In Acts of the Apostles, Ellen White writes,
The church is God's appointed agency for the salvation of men. It was organized for service, and its mission is to carry the gospel to the world. From the beginning it has been God's plan that through His church shall be reflected to the world His fullness and His sufficiency. The members of the church, those whom He has called out of darkness into His marvelous light, are to show forth His glory. The church is the repository of the riches of the grace of Christ; and through the church will eventually be made manifest, even to 'the principalities and powers in heavenly places,' the final and full display of the love of God. Ephesians 3:10. (Ellen White, Acts of the Apostles, 9)
The church is a place where the message of salvation is proclaimed. But what does it mean to be saved?
I have for a very long time pondered the meaning of salvation and asked myself, What does it mean to be saved? Many of the people I have the privilege of getting to know through my work as a researcher and therapist seem to have the need to redefine salvation. I wondered what does the term “being saved” mean for these various populations? What does it means for sex workers to be saved? What is salvation to victims of human trafficking? What does it mean to experience the gospel for those in the deepest moments of depression? How about the people of Darfur?
According to the Associated Press, six hundred million children in Asia live in poverty and are deprived of such basic necessities as food, safe drinking water, health care, or shelter. Approximately three hundred million children below the age of eighteen lack more then one of these basic needs. What about them? What do we tell them about salvation? What will it look like for them to be saved?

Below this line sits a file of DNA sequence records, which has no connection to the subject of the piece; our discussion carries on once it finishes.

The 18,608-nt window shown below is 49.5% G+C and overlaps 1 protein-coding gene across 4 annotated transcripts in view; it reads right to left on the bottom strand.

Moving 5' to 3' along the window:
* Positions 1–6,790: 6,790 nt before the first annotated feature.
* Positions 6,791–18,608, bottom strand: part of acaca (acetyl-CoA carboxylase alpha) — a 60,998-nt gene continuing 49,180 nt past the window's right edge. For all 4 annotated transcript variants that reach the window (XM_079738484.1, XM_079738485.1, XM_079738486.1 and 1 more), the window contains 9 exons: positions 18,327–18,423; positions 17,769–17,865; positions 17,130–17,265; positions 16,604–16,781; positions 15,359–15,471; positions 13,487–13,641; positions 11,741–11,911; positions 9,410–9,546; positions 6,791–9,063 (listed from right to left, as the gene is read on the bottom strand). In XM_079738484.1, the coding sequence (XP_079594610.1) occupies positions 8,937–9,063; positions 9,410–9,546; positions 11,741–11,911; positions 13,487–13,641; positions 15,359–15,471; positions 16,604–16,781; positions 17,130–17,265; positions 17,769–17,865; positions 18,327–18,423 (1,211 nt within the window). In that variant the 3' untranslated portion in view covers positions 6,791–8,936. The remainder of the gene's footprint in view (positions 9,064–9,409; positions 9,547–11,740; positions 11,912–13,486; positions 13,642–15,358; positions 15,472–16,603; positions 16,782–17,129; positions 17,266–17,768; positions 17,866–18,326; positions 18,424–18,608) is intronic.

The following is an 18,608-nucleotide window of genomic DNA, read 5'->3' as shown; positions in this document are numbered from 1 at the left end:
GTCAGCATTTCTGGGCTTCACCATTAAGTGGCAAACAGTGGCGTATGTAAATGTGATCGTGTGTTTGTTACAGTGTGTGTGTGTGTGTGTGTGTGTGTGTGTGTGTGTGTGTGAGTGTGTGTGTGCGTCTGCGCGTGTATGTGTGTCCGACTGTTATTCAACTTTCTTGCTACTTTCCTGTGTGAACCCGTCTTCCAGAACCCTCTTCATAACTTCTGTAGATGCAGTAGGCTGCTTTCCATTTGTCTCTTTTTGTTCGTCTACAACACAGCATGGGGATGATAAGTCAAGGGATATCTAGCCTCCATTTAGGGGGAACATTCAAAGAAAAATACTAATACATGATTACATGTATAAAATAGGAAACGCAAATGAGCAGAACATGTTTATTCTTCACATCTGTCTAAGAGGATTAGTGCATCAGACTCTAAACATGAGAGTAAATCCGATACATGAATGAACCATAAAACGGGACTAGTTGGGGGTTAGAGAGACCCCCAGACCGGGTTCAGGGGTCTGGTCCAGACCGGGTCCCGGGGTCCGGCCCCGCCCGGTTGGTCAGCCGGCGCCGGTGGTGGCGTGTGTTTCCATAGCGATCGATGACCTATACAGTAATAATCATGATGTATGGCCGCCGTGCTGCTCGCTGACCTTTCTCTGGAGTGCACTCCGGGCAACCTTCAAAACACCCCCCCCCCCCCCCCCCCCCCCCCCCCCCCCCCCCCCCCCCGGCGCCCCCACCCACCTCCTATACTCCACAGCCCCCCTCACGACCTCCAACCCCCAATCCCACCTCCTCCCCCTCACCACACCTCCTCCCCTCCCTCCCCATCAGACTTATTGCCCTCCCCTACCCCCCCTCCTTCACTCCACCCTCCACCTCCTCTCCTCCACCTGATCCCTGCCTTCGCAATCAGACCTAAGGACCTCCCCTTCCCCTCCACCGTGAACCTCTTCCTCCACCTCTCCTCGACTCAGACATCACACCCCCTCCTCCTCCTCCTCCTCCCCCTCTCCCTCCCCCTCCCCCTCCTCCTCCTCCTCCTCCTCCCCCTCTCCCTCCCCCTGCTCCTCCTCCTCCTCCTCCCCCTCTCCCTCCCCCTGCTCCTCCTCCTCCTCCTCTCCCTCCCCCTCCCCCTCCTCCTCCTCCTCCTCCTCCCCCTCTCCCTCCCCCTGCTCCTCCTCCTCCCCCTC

These are hard questions but they are essential for us to ponder. Pondering the lives of these individuals makes me think about an often-cited quote: “Religion is for those who are afraid of hell. Spirituality is for those who have been through hell.” A sex worker who traded her body for shelter and food so that her new born baby could have a place to stay and milk to sustain her body was not longing for the next life with streets of gold, voices of angels, the tree of life, or precious stones. She just wanted to survive, to be able to take care of her child, to offer her child a better future than trading her body for a room to sleep in and food on the table.
What do we say about salvation to a mother whose daughter has been trafficked to other countries? How do we tell a suicidal man that he needs to be saved when heaven is the furthest from the mind and he knows nothing but existential despair?
Meeting these people in real life makes me rethink the meaning of salvation. I have come to believe that to be saved is to be loved. God is love. And since sin is alienation from God, regaining love is realigning oneself with God, being discovered by God. It is being saved. The taste of salvation comes to us when we have the experiential, existential glimpse of that unconditional love.
I have been going through some rather difficult times in my life. The pain is deep and convoluted. There were many agonizing nights I spent on my knees begging God simply to say anything. But through this period there were people whose compassionate words and kind deeds gave me strength to move on. There are pockets of time where love becomes real through gentleness, kindness, compassion, and encouragement.